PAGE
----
Each classroom also has a highly visible set of class behaviour rules that is underpinned by the policy so that everyone knows what is permissible and not permissible; each child is required to sign a behaviour contract at the start of each term which describes their teacher’s expectations of their behaviour. Such things as ‘Tables will be cleared after each activity’ and ‘Please share with others’ are designed to instill positive behaviour and set limits on what is not permissible. This is also linked in with the Code of Conduct which stipulates positive guidelines as to behaviour, and is more or less a set of school rules. It is worded in such a way that it promotes positive actions rather than criticising negative ones, such as ‘I will walk on the patio’ rather than ‘do not run on the patio!’. This Code is designed to promote good actions at all times so that the children are nurtured and encouraged to act responsibly towards others, rather than feel criticised for doing something seen as wrong. 1.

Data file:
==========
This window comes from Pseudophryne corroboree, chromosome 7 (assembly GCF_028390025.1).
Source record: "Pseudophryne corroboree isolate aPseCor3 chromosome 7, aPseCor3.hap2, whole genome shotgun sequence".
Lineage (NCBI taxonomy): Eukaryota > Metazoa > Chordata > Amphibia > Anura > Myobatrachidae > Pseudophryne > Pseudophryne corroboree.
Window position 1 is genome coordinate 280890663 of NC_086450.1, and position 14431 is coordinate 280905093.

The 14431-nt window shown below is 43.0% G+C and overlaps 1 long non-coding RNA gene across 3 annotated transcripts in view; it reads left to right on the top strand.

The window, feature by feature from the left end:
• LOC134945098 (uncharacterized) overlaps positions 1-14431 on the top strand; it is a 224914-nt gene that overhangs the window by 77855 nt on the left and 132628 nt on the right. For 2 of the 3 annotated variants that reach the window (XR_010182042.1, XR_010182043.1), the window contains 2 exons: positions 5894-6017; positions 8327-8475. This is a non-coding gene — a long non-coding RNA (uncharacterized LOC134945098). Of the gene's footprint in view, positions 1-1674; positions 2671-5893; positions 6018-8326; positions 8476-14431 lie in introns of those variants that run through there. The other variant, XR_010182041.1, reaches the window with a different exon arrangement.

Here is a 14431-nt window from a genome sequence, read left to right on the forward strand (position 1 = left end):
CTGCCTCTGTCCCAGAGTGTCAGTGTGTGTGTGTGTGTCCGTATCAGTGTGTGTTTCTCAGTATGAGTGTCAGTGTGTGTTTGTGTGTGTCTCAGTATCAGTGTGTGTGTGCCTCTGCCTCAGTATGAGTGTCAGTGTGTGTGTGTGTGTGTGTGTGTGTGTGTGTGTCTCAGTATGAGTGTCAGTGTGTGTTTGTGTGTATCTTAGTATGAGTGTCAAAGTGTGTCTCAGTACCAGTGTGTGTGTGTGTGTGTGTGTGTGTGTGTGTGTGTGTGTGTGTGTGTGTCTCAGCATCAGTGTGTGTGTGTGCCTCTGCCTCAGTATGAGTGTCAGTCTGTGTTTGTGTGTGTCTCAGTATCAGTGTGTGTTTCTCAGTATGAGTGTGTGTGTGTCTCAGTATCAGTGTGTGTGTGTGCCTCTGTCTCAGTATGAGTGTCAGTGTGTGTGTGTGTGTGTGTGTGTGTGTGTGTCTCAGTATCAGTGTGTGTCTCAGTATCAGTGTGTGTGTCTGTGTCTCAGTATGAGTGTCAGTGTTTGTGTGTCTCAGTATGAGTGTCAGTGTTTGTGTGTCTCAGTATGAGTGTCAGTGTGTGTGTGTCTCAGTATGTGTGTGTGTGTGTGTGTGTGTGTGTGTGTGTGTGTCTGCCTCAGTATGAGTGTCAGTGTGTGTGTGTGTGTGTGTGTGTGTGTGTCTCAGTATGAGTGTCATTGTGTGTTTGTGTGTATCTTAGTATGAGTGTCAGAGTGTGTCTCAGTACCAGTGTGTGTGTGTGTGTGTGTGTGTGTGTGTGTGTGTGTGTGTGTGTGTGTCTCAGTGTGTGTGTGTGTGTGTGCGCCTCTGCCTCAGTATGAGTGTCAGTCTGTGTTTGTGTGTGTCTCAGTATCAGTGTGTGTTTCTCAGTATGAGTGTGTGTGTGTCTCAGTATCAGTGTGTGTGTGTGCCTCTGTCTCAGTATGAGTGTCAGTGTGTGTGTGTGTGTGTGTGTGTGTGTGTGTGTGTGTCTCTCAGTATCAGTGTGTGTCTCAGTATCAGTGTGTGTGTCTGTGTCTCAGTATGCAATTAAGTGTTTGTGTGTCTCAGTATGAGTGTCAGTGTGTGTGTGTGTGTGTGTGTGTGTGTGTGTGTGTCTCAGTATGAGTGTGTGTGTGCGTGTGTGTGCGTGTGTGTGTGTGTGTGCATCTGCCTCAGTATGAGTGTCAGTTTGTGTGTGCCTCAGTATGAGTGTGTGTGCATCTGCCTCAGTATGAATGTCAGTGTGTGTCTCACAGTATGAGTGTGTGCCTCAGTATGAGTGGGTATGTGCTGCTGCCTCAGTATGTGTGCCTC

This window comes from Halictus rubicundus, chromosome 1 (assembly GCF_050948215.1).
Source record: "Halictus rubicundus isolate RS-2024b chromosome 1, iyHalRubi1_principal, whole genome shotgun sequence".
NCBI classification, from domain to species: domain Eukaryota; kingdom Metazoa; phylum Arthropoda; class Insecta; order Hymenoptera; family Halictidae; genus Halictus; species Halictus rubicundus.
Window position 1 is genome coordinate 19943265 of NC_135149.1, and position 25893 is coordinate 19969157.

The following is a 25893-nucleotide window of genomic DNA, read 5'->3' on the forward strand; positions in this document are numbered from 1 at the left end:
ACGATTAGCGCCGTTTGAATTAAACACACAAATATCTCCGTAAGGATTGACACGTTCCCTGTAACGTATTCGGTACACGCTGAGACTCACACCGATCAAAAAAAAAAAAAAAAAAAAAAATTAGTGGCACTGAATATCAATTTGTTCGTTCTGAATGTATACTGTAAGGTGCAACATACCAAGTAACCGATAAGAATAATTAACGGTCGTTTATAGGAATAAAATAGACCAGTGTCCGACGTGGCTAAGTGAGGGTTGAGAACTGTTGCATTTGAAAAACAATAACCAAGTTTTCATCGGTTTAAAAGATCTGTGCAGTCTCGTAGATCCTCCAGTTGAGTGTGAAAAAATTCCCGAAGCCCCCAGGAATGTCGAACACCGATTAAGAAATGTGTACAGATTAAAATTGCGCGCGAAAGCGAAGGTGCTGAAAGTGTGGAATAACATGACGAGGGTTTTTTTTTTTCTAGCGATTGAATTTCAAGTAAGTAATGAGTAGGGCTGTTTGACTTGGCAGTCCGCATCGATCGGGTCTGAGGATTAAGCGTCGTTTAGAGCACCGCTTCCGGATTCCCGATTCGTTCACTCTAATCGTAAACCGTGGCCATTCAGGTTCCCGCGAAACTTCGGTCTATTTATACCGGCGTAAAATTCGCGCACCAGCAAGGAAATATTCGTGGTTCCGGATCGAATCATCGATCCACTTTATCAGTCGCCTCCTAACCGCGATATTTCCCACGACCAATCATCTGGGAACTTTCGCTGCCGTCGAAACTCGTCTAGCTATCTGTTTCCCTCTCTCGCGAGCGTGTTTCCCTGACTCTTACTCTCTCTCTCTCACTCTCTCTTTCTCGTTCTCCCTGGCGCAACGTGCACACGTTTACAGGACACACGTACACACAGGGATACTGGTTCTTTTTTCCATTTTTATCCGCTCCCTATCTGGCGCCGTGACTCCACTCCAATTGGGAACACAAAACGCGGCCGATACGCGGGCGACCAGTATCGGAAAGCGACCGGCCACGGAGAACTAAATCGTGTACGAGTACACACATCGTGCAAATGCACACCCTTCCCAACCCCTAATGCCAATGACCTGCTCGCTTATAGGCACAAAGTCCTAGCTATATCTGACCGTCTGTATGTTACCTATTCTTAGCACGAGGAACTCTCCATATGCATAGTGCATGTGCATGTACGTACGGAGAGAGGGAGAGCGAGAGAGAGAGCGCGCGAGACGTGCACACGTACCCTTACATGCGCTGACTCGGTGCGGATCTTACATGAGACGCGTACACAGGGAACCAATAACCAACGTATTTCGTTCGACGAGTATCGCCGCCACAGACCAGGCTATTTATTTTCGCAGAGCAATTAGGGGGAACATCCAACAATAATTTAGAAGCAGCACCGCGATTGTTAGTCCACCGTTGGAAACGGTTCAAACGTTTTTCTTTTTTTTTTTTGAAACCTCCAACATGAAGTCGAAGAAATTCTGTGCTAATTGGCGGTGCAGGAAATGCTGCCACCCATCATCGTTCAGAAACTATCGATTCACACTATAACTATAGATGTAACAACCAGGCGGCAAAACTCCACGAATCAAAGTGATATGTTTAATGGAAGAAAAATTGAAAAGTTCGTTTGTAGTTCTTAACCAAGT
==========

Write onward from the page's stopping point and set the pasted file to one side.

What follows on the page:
3 Explain the benefits of all staff consistently and fairly applying boundaries and rules for children and young people’s behavior in accordance with the policies and procedures of the setting Established rules and boundaries is extremely important in the setting, and all staff should be working from the same page when applying the setting’s policies and procedures when the need arises; this encourages a holistic approach and constitutes good practice. Discipline should be applied from an early age so that there are clear and concise expectations of the sort of behaviour that is expected from everyone, and this in turn minimises the chances of misunderstandings and/or wrongdoing. Of course it is equally important that rules and boundaries are age and ability appropriate otherwise the setting’s policies and procedures will not work effectively; for instance, the behaviour and also the understanding of rewards and sanctions of a four year old is markedly different from that of an eleven year old.Good practice in this regard also fosters a sense of respect between staff and the children, and encourages awareness of being considerate towards others. Demonstrating that respectful behaviour brings about praise and rewards works to teach children that positive behaviour is seen as a good thing and should be the only behaviour that is displayed in school. Once children know that being respectful towards other pupils and all staff (regardless of position within the setting) is expected, then it gives a sense of being safe and secure because negative behaviour from others will not be tolerated and will be dealt with immediately.Consistent and fair discipline can also lead to children feeling that they are valued, equal to others, and also demonstrates to them that adults in the setting are working together as a whole by administering the same rewards and sanctions throughout school. The giving of rewards should follow the tenet of the policy so that all children know what behaviour will be rewarded, and this in turn fosters a desire in the children for praise.